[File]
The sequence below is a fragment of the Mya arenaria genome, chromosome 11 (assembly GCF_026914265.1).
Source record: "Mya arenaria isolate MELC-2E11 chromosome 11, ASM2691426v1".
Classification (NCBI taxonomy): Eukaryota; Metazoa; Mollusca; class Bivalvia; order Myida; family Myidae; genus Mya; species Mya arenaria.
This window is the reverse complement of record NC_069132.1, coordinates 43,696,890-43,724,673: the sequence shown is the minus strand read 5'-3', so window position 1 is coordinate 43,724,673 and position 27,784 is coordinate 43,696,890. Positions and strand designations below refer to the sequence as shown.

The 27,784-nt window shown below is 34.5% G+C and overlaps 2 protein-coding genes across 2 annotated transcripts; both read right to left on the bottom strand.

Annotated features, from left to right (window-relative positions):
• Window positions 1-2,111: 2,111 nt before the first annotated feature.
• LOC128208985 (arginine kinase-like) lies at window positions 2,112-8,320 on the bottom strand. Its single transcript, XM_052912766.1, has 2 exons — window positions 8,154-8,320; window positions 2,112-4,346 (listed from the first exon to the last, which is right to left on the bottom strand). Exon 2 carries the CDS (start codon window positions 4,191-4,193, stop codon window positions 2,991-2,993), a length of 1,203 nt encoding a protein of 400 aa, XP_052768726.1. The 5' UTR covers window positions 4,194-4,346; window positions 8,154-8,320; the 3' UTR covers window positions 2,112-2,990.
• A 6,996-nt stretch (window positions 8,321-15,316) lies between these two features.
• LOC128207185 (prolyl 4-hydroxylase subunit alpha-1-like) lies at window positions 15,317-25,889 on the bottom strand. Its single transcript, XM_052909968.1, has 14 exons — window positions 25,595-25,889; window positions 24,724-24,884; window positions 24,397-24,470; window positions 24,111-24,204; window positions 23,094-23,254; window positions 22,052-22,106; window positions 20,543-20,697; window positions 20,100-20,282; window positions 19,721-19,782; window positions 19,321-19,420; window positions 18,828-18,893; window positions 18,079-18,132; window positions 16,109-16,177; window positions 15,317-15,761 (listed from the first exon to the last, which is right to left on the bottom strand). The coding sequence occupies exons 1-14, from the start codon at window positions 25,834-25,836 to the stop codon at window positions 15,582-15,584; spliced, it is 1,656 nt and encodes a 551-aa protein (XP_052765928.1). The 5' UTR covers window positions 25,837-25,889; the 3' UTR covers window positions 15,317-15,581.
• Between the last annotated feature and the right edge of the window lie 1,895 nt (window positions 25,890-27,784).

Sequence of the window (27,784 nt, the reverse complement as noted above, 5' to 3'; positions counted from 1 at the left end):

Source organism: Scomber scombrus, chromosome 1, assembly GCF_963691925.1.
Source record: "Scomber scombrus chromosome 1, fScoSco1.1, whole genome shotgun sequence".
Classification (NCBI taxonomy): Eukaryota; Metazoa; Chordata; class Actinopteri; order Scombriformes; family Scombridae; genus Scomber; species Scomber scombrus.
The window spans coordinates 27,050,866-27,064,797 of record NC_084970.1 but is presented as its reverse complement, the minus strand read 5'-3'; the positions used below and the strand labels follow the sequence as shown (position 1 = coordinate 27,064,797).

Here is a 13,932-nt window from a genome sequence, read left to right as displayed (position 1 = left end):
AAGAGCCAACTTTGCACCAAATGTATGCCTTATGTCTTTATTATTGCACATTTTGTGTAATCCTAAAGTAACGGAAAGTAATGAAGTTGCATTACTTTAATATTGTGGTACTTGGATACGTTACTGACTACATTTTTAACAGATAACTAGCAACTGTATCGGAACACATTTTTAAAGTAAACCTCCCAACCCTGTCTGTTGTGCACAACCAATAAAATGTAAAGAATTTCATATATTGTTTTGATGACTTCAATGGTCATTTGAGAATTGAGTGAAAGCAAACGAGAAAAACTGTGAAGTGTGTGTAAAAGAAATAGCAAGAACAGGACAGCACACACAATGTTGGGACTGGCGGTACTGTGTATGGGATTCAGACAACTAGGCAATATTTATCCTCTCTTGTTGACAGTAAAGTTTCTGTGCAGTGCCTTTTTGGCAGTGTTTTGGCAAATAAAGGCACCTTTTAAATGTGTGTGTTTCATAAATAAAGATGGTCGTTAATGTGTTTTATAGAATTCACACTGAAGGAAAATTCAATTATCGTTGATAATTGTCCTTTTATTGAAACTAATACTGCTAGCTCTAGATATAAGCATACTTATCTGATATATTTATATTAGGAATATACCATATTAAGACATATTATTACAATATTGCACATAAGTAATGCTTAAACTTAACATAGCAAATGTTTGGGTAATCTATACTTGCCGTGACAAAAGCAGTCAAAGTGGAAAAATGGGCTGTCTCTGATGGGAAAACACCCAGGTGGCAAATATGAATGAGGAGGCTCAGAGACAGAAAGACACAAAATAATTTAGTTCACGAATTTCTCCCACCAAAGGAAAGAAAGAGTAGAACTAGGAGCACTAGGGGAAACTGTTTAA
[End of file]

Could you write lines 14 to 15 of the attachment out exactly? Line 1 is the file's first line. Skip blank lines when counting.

Source record: "Scomber scombrus chromosome 1, fScoSco1.1, whole genome shotgun sequence".
Classification (NCBI taxonomy): Eukaryota; Metazoa; Chordata; class Actinopteri; order Scombriformes; family Scombridae; genus Scomber; species Scomber scombrus.